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Inside the reshaping of CSR in India during Covid-19

(May 6, 2021)

With the recent amendments to CSR rules, a gruesome second coronavirus wave and reduced corporate performance due to the pandemic, social responsibility spend for companies is not going to be the same this fiscal

CSR expenditure on education reduced from Rs5,718 crore in FY19 to Rs5,244 in FY20. The pandemic has affected company profitability, which in turn has impacted overall CSR giving. Representative image of the RG Halli government school in Bengaluru ; Image: Selvaprakash Lakshmanan

Corporate Social Responsibility (CSR) has been evolving ever since India became the first country in the world to legally mandate it in 2014. A number of recent developments in 2021, as India finds itself in the midst of the second wave of the Covid-19 pandemic, has set the stage for major shifts in the way companies view social responsibility and work with the social sector.

In the wake of urgent emerging health care requirements, as India pushes over four lakh Covid-19 cases every day, the ministry of corporate affairs (MCA) has been issuing multiple clarifications on what companies could consider as part of their CSR expenditure. The most recent, on May 5, was the announcement that companies could use CSR funds for “creating health infrastructure for Covid-19 care, establishment of medical oxygen and storage plants, manufacturing and supply of oxygen concentrators, ventilators, cylinders and other medical equipment for countering Covid-19”.

This comes on the heels of another clarification on April 22, when the government had clarified that CSR funds could be used to set up “makeshift hospitals and temporary Covid care facilities”. The purpose of these new clarifications, according to experts, is to help companies with compliance as they finalise their CSR budgets for the current financial year in the coming months.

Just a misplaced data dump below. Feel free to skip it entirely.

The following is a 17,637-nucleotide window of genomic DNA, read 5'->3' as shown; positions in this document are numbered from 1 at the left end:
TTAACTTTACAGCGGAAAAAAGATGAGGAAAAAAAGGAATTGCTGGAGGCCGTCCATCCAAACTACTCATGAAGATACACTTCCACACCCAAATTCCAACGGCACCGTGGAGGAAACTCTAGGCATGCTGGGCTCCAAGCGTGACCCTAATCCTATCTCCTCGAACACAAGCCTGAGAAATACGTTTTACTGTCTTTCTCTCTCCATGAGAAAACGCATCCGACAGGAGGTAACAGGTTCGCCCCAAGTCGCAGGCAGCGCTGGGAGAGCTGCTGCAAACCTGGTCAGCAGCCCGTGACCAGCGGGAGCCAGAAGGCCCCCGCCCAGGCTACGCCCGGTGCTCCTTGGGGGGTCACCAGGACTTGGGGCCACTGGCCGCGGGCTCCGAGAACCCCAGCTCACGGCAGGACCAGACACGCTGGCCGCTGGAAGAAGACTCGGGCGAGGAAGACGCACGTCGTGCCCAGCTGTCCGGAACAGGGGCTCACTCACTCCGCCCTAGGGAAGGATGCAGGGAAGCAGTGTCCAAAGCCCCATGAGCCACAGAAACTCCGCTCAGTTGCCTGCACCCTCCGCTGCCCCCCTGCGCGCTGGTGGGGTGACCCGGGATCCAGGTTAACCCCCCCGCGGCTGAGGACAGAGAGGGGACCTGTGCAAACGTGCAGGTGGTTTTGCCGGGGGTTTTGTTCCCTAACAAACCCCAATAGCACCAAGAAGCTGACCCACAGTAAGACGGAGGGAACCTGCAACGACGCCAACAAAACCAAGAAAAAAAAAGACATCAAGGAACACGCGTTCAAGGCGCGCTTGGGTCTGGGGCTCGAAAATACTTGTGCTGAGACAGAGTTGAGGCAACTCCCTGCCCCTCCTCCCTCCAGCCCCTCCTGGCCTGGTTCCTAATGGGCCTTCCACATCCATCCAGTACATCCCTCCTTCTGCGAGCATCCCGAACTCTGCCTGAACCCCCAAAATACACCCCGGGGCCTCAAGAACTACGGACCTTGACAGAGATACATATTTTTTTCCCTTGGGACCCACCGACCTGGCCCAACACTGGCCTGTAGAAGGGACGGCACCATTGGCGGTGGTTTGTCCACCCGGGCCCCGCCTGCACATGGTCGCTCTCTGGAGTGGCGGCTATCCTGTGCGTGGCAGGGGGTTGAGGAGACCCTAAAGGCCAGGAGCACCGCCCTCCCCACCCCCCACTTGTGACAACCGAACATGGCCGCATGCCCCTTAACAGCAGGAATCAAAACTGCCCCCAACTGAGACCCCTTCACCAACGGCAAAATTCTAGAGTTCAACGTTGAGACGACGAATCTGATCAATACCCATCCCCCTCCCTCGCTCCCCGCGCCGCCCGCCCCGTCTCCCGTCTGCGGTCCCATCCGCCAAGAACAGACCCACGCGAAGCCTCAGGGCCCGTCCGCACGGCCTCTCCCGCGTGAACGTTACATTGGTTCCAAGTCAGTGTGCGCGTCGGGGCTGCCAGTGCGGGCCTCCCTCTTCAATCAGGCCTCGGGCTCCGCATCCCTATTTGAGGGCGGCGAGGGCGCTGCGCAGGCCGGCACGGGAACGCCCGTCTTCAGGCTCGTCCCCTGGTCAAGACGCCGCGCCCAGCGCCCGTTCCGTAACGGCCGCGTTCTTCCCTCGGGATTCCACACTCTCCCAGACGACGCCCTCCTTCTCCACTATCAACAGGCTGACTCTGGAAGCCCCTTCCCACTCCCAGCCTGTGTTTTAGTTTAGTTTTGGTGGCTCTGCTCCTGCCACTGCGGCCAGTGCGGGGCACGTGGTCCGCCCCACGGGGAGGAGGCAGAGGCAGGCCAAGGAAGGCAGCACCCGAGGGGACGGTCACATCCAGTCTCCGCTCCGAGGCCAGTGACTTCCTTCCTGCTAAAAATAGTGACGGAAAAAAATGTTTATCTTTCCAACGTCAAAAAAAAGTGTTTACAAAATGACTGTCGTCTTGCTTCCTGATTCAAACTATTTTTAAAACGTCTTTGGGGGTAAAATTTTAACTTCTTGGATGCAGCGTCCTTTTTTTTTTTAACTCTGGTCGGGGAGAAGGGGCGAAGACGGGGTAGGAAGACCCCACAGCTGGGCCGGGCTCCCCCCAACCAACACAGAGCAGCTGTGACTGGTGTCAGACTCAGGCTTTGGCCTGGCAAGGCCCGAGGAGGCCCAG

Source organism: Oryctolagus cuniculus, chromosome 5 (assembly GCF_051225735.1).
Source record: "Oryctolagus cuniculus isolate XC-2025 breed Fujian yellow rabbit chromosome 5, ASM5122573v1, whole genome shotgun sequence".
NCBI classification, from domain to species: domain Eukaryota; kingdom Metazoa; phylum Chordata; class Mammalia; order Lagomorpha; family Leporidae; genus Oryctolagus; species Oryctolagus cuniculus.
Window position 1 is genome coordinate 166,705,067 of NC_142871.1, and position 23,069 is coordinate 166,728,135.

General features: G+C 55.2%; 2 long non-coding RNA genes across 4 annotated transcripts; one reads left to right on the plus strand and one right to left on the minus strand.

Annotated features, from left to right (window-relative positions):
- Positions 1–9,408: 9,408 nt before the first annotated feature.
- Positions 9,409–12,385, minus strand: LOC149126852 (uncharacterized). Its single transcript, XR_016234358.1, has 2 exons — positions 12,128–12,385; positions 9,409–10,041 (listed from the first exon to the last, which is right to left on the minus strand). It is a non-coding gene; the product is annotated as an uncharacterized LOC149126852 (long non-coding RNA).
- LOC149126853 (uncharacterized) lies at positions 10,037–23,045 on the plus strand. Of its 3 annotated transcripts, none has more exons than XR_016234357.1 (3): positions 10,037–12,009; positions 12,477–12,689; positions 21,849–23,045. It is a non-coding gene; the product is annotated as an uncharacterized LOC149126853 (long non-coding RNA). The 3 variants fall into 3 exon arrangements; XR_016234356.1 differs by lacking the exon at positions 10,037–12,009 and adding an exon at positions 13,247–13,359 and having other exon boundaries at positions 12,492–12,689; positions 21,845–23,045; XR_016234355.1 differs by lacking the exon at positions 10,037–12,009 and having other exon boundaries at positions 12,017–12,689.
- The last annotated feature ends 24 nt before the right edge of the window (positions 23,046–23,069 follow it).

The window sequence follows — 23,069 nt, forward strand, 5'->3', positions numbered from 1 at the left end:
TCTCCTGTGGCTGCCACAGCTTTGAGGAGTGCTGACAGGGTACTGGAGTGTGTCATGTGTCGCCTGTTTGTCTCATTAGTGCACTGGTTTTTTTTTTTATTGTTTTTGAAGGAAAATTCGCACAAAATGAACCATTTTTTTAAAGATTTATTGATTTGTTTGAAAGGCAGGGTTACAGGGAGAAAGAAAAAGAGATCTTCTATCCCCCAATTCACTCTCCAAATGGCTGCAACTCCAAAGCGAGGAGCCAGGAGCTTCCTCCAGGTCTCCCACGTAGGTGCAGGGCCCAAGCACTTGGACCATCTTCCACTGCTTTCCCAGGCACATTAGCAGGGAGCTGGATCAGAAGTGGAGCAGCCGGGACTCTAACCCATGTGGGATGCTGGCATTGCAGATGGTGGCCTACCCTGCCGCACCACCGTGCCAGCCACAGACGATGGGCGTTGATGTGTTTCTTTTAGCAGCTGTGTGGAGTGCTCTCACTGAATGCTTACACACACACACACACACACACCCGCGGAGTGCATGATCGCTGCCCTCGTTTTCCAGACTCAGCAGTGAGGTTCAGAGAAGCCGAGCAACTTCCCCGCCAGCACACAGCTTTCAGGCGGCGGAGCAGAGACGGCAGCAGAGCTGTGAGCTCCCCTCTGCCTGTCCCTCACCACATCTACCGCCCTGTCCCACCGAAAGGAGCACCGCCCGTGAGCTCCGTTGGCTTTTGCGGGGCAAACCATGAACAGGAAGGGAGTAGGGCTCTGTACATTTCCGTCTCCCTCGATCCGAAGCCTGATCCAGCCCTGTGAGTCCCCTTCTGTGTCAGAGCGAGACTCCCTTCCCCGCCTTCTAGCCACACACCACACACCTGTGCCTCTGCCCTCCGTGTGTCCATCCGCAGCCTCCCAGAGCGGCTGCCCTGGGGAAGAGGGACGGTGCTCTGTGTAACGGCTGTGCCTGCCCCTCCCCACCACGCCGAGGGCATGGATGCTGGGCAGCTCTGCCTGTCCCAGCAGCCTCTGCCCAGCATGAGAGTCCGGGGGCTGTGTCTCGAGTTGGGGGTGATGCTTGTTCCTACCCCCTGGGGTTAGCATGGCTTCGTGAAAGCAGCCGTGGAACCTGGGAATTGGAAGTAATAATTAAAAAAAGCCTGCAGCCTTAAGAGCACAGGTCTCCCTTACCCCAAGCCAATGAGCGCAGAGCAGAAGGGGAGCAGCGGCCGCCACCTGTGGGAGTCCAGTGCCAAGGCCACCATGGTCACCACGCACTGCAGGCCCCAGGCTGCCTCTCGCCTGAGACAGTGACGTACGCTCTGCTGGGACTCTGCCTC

Corporates in India, as they draw up their CSR budgets this year, are trying to strike a balance between taking stock of emerging health care requirements and their traditional social focus areas.

Sudha Murty, chairperson of the Infosys Foundation, tells Forbes India that outlays for the coming financial year will be prioritised around Covid-19 relief, followed by the construction of infrastructure for the Bengaluru Metro, as the Karnataka state government has given a go-ahead for the project and it provides livelihoods to many workers.

“Out of our Rs 275 crore budget, we are spending Rs 90 crore on Covid-19 this year. This can increase depending on the situation. Our first priority is Covid relief… we adjust [focus among causes] and keep adapting.” The Foundation had allocated Rs 110 crore to Covid relief last year, taking the total Covid-related contribution to Rs 200 crore over the past two years.

Murty says apart from establishing a 50-bed Covid hospital in Bengaluru last year, they are now supporting health care infrastructure by giving ventilators, oxygen concentrators, PPE kits and masks. The Foundation is also helping construction workers with food kits, apart from conducting awareness programmes around vaccinations to remove vaccine hesitancy.

Making Sense of New Regulations

Companies are also trying to shift operational guidelines as per the framework of the new CSR Rules that the MCA notified in January, which has introduced significant changes to monitoring and evaluation of CSR activities, and utilisation of CSR expenditure.

India’s CSR expenditure for FY20 stands at Rs 17,885 crore, down from Rs 18,655 crore the previous year. CSR constitutes 28 percent of India’s total philanthropic giving, but is expected to further decline by 5 percent this year, according to the India Philanthropy Report 2021 by Dasra and Bain & Company. “Domestic corporations have seen a decline in profitability during the past year. Listed companies’ profitability declined by 62 percent in the months immediately following India’s initial Covid-19 lockdowns,” the report says, adding that the challenge faced by the social sector will be compounded by the shift away from other traditional funding areas (like education, rural development, environment etc) toward Covid-19 relief.